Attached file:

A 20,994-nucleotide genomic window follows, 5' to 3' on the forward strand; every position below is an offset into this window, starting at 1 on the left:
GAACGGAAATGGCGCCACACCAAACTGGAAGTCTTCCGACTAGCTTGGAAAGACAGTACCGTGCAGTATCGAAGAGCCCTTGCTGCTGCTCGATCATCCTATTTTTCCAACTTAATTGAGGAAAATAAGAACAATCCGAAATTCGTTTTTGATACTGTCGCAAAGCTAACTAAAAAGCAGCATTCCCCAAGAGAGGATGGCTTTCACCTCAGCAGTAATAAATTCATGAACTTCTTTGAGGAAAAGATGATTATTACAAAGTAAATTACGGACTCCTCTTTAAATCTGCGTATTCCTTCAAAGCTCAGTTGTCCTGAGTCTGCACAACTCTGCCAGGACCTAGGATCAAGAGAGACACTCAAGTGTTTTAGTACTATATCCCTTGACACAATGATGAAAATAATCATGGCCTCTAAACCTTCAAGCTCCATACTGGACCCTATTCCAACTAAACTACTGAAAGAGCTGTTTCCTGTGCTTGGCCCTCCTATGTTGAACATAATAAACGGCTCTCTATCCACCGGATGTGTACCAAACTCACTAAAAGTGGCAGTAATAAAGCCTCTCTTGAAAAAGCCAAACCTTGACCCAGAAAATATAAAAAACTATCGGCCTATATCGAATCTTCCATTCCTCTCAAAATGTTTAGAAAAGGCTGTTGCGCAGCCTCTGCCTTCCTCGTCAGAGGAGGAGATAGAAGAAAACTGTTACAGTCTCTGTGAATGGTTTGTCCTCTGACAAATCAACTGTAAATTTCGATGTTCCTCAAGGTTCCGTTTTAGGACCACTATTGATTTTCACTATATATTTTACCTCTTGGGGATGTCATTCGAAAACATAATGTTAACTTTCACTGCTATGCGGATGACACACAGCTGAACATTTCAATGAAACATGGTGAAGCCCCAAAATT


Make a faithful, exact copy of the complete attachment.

A 20,994-nucleotide genomic window follows, 5' to 3' on the forward strand; every position below is an offset into this window, starting at 1 on the left:
GAACGGAAATGGCGCCACACCAAACTGGAAGTCTTCCGACTAGCTTGGAAAGACAGTACCGTGCAGTATCGAAGAGCCCTTGCTGCTGCTCGATCATCCTATTTTTCCAACTTAATTGAGGAAAATAAGAACAATCCGAAATTCGTTTTTGATACTGTCGCAAAGCTAACTAAAAAGCAGCATTCCCCAAGAGAGGATGGCTTTCACCTCAGCAGTAATAAATTCATGAACTTCTTTGAGGAAAAGATGATTATTACAAAGTAAATTACGGACTCCTCTTTAAATCTGCGTATTCCTTCAAAGCTCAGTTGTCCTGAGTCTGCACAACTCTGCCAGGACCTAGGATCAAGAGAGACACTCAAGTGTTTTAGTACTATATCCCTTGACACAATGATGAAAATAATCATGGCCTCTAAACCTTCAAGCTCCATACTGGACCCTATTCCAACTAAACTACTGAAAGAGCTGTTTCCTGTGCTTGGCCCTCCTATGTTGAACATAATAAACGGCTCTCTATCCACCGGATGTGTACCAAACTCACTAAAAGTGGCAGTAATAAAGCCTCTCTTGAAAAAGCCAAACCTTGACCCAGAAAATATAAAAAACTATCGGCCTATATCGAATCTTCCATTCCTCTCAAAATGTTTAGAAAAGGCTGTTGCGCAGCCTCTGCCTTCCTCGTCAGAGGAGGAGATAGAAGAAAACTGTTACAGTCTCTGTGAATGGTTTGTCCTCTGACAAATCAACTGTAAATTTCGATGTTCCTCAAGGTTCCGTTTTAGGACCACTATTGATTTTCACTATATATTTTACCTCTTGGGGATGTCATTCGAAAACATAATGTTAACTTTCACTGCTATGCGGATGACACACAGCTGAACATTTCAATGAAACATGGTGAAGCCCCAAAATT